Worksheet 4.2 (Teacher's Answers)

Name:__________________________________

Date:__________________________________

1.

How are the stars we see at night related to the Sun? How are they different?

The Sun is a star, but the Sun is very close and the stars are very, very far away.

 

2.

How big is the Sun relative to Earth? How far away is it?

The Sunís diameter is 109 times larger than Earth. The volume is over 1 million times greater than Earthís. The Earth is 150 million km from the Sun (or 93 million miles, or 8.3 light-minutes, or 1 Astronomical Unit, or 11,700 Earth diameters, or 390 times the distance between the Earth and the Moon).


3.

How do the density and temperature of the Sun vary from the center outward?

The Sun is very dense at its core, and the density steadily decreases out toward its surface, where it is less dense than Earth’s atmosphere. It continues to decrease out into the corona where the density is about 1 particle per cubic centimeter. The temperature at the core is 15 million Kelvin and decreases steadily out to about 5,000 K at the photosphere. It then rises again to about 1 million Kelvin in the corona. [Student answers need not be this detailed]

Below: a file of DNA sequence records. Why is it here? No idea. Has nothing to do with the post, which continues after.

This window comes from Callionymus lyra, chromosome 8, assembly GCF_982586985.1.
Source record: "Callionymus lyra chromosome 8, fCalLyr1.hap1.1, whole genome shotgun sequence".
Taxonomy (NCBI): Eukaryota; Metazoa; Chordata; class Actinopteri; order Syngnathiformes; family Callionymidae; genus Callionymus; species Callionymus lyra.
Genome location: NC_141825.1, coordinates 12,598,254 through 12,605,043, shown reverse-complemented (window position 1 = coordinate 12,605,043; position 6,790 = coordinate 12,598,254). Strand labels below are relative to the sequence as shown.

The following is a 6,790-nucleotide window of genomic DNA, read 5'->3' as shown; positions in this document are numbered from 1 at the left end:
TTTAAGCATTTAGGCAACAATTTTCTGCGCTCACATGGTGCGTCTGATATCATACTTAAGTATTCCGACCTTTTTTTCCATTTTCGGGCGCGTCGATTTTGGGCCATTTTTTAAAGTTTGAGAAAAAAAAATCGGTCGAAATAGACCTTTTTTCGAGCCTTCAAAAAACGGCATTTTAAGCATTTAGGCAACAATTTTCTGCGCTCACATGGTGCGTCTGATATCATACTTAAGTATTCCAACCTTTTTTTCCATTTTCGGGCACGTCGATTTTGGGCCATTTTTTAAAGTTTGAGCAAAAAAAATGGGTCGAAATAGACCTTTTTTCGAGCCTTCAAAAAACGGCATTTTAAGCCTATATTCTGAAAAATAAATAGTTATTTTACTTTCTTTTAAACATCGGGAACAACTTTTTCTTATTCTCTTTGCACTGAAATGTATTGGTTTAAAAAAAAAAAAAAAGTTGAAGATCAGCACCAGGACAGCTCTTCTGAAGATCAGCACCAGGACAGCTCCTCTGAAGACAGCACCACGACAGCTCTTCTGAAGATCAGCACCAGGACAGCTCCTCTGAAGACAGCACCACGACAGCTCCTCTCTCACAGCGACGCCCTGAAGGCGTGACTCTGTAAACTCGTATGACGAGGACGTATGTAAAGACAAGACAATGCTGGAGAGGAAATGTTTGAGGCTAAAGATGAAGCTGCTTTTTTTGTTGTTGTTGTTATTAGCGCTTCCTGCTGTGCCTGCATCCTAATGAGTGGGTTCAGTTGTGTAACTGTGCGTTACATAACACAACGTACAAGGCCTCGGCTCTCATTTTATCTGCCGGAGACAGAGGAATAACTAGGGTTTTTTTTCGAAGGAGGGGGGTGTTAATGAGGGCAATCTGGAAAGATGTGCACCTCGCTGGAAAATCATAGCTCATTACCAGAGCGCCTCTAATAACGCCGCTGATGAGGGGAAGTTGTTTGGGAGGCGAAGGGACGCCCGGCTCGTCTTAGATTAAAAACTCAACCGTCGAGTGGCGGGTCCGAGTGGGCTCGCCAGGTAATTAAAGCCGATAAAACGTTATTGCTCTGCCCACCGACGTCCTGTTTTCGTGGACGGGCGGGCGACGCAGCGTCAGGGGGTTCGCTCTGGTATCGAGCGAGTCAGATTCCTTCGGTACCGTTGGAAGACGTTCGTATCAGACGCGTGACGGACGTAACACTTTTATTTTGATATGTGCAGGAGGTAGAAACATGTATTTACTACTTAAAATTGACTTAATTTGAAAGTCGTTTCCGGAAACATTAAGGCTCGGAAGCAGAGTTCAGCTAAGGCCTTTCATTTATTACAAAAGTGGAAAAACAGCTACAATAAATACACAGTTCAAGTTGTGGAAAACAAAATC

4.  

How does the Sun produce the energy it needs to stay hot?

It uses nuclear fusion at its core to stay hot.

 

5.  

Why does the Sun shine?

The Sun shines because it is hot.

 

6.

What parts of the Sun are revealed by using invisible forms of light to observe it?

The chromosphere is visible using UV and H-Alpha (which is visible). The corona is visible using visible light, extreme ultraviolet, and x-ray light.


7.  

Can plasma move freely in the presence of a magnetic field? Why not?

No, plasma cannot move freely in a magnetic field because it is charged gas. When charged gas moves it creates an electrical current. Electrical currents are constrained to move along magnetic lines of force.

 

8.  

What are sunspots?

Sunspots are cooler places than average on the Sun’s photosphere where strong magnetic fields inhibit convection.

 

9.

What happens to the Sun’s magnetic field with time, and how does that affect the number of sunspots and solar flares?

The Sun’s magnetic field gets twisted up due to the differential rotation of the Sun. As it gets twisted, parts of it poke through the surface, forming sunspots and causing solar flares. The magnetic field gets the most twisted every 11 years and flips polarity.


© 2005 Regents of the University of California. All rights reserved.